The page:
In financial markets
, the exchange
of interest payment
on two different investments
of some form. The point of this is that different borrowers
can get different conditions in different markets, and these are seldom uniform for different companies. This allows a comparative advantage
(and sometimes a direct advantage, as in the example below); by exchanging interest payments, two companies can get better rates than each would by itself.
I'll go directly onto an example. In August 1981, IBM and World Bank conducted the first known currency swap ever. At this point, the World Bank (which is Swizz) wanted to borrow money in Swiss Francs, and IBM (which is a US company) wanted to borrow the same amount in US dollars. They both wanted to do this by issuing bonds. Due to rarity value, IBM could issue bonds in the Swiss Francs at the same rate as the Swiss Treasury - the best possible rate for SFr (Swiss Francs), while it had a fairly "bad" rate at home - US Treasury plus 45 basis points (0.45%). The situation was similar for World Bank. It could issue dollar-denominated bonds at a rate of US Treasury plus 40 basis points (0.40%), while it had to pay Swiss Treasury plus 20 basis points (0.20%) for SFr. As you can see, IBM could borrow what World Bank needed (SFr) cheaper than World Bank could, and World Bank could borrow what IBM wanted - USD (US dollars) at a cheaper rate than IBM. The stage was ripe for a swap - IBM had the loan World Bank wanted, and the reverse was also true.
If the World Bank borrowed USD and lent them to IBM at US Treasury + 40 bp (basis points) it would lose no money, and IBM would get a better rate. If IBM borrowed SFr and lent them to the World Bank at Swiss Treasury + 10 bp, IBM would make ten bp, and so would the World Bank. If both of these loans were done, it would result in a profit to IBM of 15 bp, and a profit to the World Bank of 10 bp. Thus, World Bank and IBM implemented something like this.
Since IBM and World Bank both borrowed the same amount of money (the principal), there is no need to do all the money exchange the above implies. A number of the terms cancel against each other. If the money was actually moved around, IBM would intially get (principal) from World Bank, and World Bank would intially get (principal) from IBM. These cancel each other out, so no money is transferred initially. Each due date, IBM would be paying (interest on USD + 40 bp) to World Bank and recieving (interest on SFr + 10 bp) from World Bank. World Bank would be paying (interest on SFr + 10 bp) and recieving (interest on USD + 40 bp). These terms can be expressed as a difference: IBM would be receiving or paying (depending on the sign) ((interest on USD + 40 bp) - (interest on SFr + 10 bp)), which simplifies to (interest on USD - interest on SFR + 30 bp). World Bank would be on the opposite end of the transaction. This is all the exchange of money there is. In a "normal" transaction, IBM and World Bank would be paying the principals to each other at the end of the terms; however, as the principals were not exchanged in the first place, this is not necessary.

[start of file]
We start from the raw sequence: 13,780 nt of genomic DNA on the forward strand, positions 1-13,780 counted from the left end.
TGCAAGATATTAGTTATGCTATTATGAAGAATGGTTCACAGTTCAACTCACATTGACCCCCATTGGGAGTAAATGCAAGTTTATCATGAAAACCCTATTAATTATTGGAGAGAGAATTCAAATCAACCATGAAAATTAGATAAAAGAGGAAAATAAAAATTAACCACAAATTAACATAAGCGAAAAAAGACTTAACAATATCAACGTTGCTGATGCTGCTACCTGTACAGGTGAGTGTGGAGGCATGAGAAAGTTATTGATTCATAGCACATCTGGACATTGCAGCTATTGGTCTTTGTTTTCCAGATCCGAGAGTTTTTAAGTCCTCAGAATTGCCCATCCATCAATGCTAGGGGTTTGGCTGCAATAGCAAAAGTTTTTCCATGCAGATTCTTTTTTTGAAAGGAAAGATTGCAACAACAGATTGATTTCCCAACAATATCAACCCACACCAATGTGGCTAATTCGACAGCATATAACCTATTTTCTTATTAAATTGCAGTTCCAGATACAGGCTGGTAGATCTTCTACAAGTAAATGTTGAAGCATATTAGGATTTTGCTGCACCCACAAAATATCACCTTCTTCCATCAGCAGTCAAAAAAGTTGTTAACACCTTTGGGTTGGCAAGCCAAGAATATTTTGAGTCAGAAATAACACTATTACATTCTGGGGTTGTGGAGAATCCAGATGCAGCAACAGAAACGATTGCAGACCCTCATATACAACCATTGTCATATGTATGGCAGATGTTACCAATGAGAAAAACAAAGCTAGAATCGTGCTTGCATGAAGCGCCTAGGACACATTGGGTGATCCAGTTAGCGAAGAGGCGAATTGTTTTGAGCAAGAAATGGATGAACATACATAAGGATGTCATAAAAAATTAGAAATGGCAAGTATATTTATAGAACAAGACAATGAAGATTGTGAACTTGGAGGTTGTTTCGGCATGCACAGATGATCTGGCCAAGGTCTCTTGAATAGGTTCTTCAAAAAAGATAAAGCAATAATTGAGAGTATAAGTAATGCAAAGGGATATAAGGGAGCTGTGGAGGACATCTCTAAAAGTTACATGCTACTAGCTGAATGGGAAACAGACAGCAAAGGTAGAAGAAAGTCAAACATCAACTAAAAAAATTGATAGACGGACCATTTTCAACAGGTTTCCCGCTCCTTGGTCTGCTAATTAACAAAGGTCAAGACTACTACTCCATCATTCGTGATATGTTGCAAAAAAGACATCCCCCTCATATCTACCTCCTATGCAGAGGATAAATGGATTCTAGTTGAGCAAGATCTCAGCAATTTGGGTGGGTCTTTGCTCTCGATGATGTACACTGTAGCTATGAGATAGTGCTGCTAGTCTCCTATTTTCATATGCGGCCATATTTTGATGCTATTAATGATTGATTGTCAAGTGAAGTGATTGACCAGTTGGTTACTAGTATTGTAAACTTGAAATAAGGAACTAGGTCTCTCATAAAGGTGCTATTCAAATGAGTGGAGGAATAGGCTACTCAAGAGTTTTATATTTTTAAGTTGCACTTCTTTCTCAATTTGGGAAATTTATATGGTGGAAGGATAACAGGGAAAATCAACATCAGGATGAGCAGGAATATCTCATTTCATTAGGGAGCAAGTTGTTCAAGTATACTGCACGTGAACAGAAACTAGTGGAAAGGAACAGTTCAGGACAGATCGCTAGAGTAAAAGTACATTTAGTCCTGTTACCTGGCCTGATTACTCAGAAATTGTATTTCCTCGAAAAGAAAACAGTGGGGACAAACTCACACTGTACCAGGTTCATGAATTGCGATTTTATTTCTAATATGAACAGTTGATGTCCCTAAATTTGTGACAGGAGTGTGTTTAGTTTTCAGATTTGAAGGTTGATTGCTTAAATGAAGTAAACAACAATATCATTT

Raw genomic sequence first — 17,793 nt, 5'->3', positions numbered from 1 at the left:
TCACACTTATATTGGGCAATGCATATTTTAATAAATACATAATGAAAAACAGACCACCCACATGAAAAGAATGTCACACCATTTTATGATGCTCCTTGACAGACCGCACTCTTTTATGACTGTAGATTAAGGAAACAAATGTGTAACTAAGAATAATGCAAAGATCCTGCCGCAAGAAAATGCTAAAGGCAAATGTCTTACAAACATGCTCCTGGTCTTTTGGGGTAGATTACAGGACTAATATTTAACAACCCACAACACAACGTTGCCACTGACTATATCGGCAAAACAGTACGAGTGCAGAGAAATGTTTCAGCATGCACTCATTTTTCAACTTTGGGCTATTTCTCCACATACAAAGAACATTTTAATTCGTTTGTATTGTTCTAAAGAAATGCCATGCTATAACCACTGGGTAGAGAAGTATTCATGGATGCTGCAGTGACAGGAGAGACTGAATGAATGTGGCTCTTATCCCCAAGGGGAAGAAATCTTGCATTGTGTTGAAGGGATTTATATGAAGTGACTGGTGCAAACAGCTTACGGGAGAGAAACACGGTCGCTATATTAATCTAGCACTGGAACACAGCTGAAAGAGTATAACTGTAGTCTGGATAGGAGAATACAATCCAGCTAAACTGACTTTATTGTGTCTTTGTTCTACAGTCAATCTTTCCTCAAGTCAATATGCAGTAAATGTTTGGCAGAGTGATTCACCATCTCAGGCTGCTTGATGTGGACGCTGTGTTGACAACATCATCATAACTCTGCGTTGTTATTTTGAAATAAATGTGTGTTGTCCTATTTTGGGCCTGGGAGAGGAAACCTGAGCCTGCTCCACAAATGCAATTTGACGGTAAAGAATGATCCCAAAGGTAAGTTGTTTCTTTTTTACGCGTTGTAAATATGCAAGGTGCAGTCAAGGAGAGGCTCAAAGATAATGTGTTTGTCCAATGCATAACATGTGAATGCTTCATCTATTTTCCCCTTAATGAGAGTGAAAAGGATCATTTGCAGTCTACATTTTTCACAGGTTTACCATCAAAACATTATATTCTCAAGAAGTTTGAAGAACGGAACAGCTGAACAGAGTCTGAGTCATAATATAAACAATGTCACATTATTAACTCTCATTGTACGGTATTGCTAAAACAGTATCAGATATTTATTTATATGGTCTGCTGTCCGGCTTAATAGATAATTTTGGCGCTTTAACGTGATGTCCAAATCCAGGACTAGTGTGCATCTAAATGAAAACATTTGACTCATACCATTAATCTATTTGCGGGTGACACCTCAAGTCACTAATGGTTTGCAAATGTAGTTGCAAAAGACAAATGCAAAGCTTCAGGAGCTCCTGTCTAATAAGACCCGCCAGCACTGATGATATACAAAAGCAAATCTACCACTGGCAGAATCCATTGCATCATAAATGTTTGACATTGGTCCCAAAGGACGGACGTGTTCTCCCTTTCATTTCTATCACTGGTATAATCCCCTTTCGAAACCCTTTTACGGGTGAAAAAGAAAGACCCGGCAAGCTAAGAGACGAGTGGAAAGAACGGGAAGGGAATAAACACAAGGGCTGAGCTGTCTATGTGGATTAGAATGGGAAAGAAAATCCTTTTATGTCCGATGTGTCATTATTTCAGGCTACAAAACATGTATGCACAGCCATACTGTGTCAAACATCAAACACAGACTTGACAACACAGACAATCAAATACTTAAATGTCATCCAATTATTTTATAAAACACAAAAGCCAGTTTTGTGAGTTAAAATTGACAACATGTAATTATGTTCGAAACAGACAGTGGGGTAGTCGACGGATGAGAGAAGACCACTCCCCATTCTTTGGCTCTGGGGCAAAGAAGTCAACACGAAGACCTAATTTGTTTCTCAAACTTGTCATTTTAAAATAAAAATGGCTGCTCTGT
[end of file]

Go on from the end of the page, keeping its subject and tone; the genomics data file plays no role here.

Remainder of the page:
Note that as principals are never exchanged, the risk involved is much smaller than in a loan of similar size. (In the transaction above, the risk of default was close to zero, as both IBM and World Bank had an AAA credit rating.)
Financial institutions quicly took an interest in this technique. They tried to facilitate it by (for a fee) finding partners for companies that wanted to partake in a swap. This proved fairly difficult - there was a lot of companies interested in swaps, but the swaps were often too different to be reconciled. This was handled by introducing a new party: The swap dealer. A swap dealer will function as a market maker by being willing to take either side in a swap, and adjusting rates depending on how much inventory it has on each side. Any risk not offset by selling opposing swaps is offset in the currency market.
This provided the liquidity that allowed the swap market to really take off.
Today, there are two primary forms of swaps - currency swaps (similar to above), and interest rate swaps (between fixed and floating rates, both for borrowing and lending). Exotic swaps done over the counter (OTC) include such things as swapping a bond portfolio with a stock portfolio (done primarily to avoid capital gain taxes.) A futures contract can also be viewed as a form of swap.